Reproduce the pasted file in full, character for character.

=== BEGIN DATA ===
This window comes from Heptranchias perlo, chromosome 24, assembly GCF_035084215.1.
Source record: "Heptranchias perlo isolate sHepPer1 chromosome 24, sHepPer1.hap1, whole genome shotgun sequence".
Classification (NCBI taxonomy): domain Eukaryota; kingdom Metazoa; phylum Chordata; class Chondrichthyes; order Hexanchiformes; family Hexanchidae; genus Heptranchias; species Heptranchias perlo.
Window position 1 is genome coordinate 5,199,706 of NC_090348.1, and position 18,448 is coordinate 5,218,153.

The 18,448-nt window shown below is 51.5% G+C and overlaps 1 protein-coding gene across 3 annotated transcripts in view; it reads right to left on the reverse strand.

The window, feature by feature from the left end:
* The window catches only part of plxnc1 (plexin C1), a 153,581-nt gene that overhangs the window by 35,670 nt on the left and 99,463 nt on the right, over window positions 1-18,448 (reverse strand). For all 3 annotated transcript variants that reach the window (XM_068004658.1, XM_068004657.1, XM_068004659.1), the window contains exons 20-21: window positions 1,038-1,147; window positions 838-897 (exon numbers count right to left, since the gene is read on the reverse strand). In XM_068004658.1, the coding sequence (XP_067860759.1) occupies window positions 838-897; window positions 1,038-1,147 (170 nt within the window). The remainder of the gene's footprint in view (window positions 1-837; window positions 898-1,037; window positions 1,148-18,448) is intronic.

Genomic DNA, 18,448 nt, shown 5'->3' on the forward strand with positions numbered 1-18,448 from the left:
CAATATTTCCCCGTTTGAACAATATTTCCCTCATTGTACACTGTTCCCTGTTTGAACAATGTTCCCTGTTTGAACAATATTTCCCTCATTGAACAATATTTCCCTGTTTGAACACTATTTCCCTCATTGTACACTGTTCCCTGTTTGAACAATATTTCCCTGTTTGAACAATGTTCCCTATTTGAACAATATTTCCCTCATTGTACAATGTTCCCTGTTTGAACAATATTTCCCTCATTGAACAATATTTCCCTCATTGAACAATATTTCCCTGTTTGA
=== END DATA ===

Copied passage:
This window comes from Heptranchias perlo, chromosome 24, assembly GCF_035084215.1.
Source record: "Heptranchias perlo isolate sHepPer1 chromosome 24, sHepPer1.hap1, whole genome shotgun sequence".
Classification (NCBI taxonomy): domain Eukaryota; kingdom Metazoa; phylum Chordata; class Chondrichthyes; order Hexanchiformes; family Hexanchidae; genus Heptranchias; species Heptranchias perlo.
Window position 1 is genome coordinate 5,199,706 of NC_090348.1, and position 18,448 is coordinate 5,218,153.

The 18,448-nt window shown below is 51.5% G+C and overlaps 1 protein-coding gene across 3 annotated transcripts in view; it reads right to left on the reverse strand.

The window, feature by feature from the left end:
* The window catches only part of plxnc1 (plexin C1), a 153,581-nt gene that overhangs the window by 35,670 nt on the left and 99,463 nt on the right, over window positions 1-18,448 (reverse strand). For all 3 annotated transcript variants that reach the window (XM_068004658.1, XM_068004657.1, XM_068004659.1), the window contains exons 20-21: window positions 1,038-1,147; window positions 838-897 (exon numbers count right to left, since the gene is read on the reverse strand). In XM_068004658.1, the coding sequence (XP_067860759.1) occupies window positions 838-897; window positions 1,038-1,147 (170 nt within the window). The remainder of the gene's footprint in view (window positions 1-837; window positions 898-1,037; window positions 1,148-18,448) is intronic.

Genomic DNA, 18,448 nt, shown 5'->3' on the forward strand with positions numbered 1-18,448 from the left:
CAATATTTCCCCGTTTGAACAATATTTCCCTCATTGTACACTGTTCCCTGTTTGAACAATGTTCCCTGTTTGAACAATATTTCCCTCATTGAACAATATTTCCCTGTTTGAACACTATTTCCCTCATTGTACACTGTTCCCTGTTTGAACAATATTTCCCTGTTTGAACAATGTTCCCTATTTGAACAATATTTCCCTCATTGTACAATGTTCCCTGTTTGAACAATATTTCCCTCATTGAACAATATTTCCCTCATTGAACAATATTTCCCTGTTTGA